The terms " about "and " approximately ", etc. may mean within 10, 20, or 30% of the stated value or range.

Modifications and improvements of the devices and methods disclosed herein will be readily apparent to those skilled in the art. As such, the foregoing detailed description and the appended examples are set forth for purposes of clarity and understanding, and are not intended to limit the scope of the invention, which is defined by the claims appended hereto. Any feature described in any one embodiment described herein may be combined with any other feature of other embodiments, whether desirable or not.

It should be understood that the examples and embodiments described herein are for illustrative purposes only and that various improved examples or modifications in this regard will be suggested to those skilled in the art and are included within the scope of the spirit and scope of the present application and the scope of the appended claims . All publications, patents, and patent applications cited herein are hereby incorporated by reference for all purposes.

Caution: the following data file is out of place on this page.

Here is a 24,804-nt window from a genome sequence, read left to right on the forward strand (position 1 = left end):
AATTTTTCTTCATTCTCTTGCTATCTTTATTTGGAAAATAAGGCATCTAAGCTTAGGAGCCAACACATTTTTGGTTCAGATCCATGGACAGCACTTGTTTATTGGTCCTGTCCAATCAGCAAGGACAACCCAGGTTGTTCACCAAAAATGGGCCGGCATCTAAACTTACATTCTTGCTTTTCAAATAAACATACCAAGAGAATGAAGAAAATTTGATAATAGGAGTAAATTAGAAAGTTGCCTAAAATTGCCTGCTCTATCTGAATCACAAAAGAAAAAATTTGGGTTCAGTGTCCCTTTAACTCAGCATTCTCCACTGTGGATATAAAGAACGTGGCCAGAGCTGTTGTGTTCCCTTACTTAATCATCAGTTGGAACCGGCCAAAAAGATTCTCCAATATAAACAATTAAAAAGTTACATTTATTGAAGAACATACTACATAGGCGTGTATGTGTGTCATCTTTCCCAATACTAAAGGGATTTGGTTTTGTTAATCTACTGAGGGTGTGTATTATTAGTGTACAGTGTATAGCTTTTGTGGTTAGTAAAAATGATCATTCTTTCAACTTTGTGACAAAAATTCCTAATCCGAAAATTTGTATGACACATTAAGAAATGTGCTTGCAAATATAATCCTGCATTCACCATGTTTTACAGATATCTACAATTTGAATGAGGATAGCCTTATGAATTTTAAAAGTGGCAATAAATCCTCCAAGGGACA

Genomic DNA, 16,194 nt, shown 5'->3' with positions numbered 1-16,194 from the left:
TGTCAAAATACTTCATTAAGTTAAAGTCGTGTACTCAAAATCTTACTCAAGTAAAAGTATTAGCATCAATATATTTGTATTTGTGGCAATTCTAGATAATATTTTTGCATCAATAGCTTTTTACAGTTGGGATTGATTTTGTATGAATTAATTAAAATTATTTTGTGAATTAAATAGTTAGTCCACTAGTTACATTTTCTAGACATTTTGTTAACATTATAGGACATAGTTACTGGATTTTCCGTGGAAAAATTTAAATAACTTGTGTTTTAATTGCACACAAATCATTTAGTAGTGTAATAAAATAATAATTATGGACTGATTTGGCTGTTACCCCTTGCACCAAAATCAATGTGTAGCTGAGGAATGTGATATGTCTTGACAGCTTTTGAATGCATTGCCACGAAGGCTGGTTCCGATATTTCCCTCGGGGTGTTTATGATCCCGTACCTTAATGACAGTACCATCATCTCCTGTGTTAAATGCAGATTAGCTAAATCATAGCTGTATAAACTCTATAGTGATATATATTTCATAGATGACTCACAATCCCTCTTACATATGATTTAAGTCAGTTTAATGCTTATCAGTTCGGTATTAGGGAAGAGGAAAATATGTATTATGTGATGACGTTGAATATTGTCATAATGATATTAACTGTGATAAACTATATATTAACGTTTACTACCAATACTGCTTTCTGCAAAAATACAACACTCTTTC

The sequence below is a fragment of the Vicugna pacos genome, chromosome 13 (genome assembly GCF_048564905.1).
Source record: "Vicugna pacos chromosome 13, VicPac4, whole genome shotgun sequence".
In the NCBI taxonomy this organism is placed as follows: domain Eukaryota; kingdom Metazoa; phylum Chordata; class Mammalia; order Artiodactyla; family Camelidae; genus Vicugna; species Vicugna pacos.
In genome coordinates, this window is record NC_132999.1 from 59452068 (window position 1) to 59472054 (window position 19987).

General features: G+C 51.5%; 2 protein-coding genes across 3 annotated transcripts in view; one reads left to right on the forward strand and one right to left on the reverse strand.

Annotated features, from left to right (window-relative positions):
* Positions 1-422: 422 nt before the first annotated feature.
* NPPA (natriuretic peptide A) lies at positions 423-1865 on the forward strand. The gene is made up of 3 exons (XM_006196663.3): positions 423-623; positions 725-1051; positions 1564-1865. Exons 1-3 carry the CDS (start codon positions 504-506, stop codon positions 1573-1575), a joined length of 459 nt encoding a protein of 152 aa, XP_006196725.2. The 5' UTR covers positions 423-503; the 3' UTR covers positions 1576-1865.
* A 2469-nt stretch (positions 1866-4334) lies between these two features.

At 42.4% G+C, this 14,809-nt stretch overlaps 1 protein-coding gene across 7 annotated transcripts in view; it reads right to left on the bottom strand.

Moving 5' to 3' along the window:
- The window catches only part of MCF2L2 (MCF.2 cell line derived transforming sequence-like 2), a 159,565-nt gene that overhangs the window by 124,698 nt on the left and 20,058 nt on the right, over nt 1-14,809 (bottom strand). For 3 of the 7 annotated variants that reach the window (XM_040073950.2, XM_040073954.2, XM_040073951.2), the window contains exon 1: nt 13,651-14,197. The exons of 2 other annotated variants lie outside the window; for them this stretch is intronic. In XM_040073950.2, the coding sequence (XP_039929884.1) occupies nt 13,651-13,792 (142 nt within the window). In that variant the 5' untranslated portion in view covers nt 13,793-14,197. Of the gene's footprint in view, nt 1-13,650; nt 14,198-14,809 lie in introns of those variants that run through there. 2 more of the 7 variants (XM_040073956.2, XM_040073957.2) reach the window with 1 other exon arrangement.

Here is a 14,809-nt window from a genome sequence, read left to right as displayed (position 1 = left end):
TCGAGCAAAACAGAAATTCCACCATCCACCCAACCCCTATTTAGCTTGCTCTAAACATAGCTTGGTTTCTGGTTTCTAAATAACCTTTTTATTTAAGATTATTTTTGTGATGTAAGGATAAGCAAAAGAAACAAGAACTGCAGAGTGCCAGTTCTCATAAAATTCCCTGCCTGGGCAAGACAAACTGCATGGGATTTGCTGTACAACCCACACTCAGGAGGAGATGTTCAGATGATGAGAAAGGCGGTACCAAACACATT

Claims (27)

  1. As an implant for bone fixation,
    A plurality of surfaces, a plurality of vertices to which the plurality of surfaces are coupled, a plurality of vertices extending along the longitudinal axis of the elongate body, the longitudinal axis of the elongate body having a longitudinal axis and a transverse cross- A central lumen, and a plurality of holes having apertures on the plurality of surfaces, the holes being in fluid communication with the central lumen,
    Implants for bone fixation.
  2. The method according to claim 1,
    The holes are circular,
    Implants for bone fixation.
  3. The method according to claim 1,
    The holes are elliptical,
    Implants for bone fixation.
  4. The method according to claim 1,
    The holes are arranged in a single longitudinal direction column on each side,
    Implants for bone fixation.
  5. The method according to claim 1,
    The holes are arranged in a plurality of longitudinal rows on each side,
    Implants for bone fixation.
  6. The method according to claim 1,
    The elongate body is coated with a biological adjuvant,
    Implants for bone fixation.